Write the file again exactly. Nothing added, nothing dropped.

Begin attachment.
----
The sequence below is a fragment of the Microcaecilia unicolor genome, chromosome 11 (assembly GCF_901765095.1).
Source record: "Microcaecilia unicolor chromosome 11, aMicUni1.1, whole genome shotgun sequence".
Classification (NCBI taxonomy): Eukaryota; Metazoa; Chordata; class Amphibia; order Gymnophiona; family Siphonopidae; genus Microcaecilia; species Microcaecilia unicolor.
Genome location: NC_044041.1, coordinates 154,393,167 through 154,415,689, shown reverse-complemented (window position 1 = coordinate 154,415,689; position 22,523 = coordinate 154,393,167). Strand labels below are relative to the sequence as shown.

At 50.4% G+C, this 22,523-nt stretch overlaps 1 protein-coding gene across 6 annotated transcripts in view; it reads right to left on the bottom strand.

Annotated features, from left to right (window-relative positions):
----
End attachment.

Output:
The sequence below is a fragment of the Microcaecilia unicolor genome, chromosome 11 (assembly GCF_901765095.1).
Source record: "Microcaecilia unicolor chromosome 11, aMicUni1.1, whole genome shotgun sequence".
Classification (NCBI taxonomy): Eukaryota; Metazoa; Chordata; class Amphibia; order Gymnophiona; family Siphonopidae; genus Microcaecilia; species Microcaecilia unicolor.
Genome location: NC_044041.1, coordinates 154,393,167 through 154,415,689, shown reverse-complemented (window position 1 = coordinate 154,415,689; position 22,523 = coordinate 154,393,167). Strand labels below are relative to the sequence as shown.

At 50.4% G+C, this 22,523-nt stretch overlaps 1 protein-coding gene across 6 annotated transcripts in view; it reads right to left on the bottom strand.

Annotated features, from left to right (window-relative positions):